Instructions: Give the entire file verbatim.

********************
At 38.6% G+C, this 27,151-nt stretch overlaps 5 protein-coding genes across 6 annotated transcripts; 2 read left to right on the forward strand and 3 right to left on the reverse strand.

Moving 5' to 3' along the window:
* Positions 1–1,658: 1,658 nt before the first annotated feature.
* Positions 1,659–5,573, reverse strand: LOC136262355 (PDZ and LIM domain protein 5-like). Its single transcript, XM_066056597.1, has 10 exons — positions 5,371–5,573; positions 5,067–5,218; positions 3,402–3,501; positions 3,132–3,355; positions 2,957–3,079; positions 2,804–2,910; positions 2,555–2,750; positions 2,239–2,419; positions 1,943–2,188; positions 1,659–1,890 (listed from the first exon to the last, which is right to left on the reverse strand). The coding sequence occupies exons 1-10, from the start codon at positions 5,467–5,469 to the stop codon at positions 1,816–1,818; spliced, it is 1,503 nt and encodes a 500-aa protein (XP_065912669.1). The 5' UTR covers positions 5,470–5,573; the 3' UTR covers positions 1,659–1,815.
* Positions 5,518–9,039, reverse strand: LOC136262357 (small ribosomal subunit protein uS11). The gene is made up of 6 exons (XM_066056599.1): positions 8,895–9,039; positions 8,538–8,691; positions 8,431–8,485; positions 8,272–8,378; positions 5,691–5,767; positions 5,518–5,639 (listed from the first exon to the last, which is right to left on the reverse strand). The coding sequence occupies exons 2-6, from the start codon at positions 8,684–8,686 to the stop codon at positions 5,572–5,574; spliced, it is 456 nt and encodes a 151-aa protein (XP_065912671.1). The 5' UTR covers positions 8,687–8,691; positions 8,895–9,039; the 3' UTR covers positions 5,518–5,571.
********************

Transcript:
At 38.6% G+C, this 27,151-nt stretch overlaps 5 protein-coding genes across 6 annotated transcripts; 2 read left to right on the forward strand and 3 right to left on the reverse strand.

Moving 5' to 3' along the window:
* Positions 1–1,658: 1,658 nt before the first annotated feature.
* Positions 1,659–5,573, reverse strand: LOC136262355 (PDZ and LIM domain protein 5-like). Its single transcript, XM_066056597.1, has 10 exons — positions 5,371–5,573; positions 5,067–5,218; positions 3,402–3,501; positions 3,132–3,355; positions 2,957–3,079; positions 2,804–2,910; positions 2,555–2,750; positions 2,239–2,419; positions 1,943–2,188; positions 1,659–1,890 (listed from the first exon to the last, which is right to left on the reverse strand). The coding sequence occupies exons 1-10, from the start codon at positions 5,467–5,469 to the stop codon at positions 1,816–1,818; spliced, it is 1,503 nt and encodes a 500-aa protein (XP_065912669.1). The 5' UTR covers positions 5,470–5,573; the 3' UTR covers positions 1,659–1,815.
* Positions 5,518–9,039, reverse strand: LOC136262357 (small ribosomal subunit protein uS11). The gene is made up of 6 exons (XM_066056599.1): positions 8,895–9,039; positions 8,538–8,691; positions 8,431–8,485; positions 8,272–8,378; positions 5,691–5,767; positions 5,518–5,639 (listed from the first exon to the last, which is right to left on the reverse strand). The coding sequence occupies exons 2-6, from the start codon at positions 8,684–8,686 to the stop codon at positions 5,572–5,574; spliced, it is 456 nt and encodes a 151-aa protein (XP_065912671.1). The 5' UTR covers positions 8,687–8,691; positions 8,895–9,039; the 3' UTR covers positions 5,518–5,571.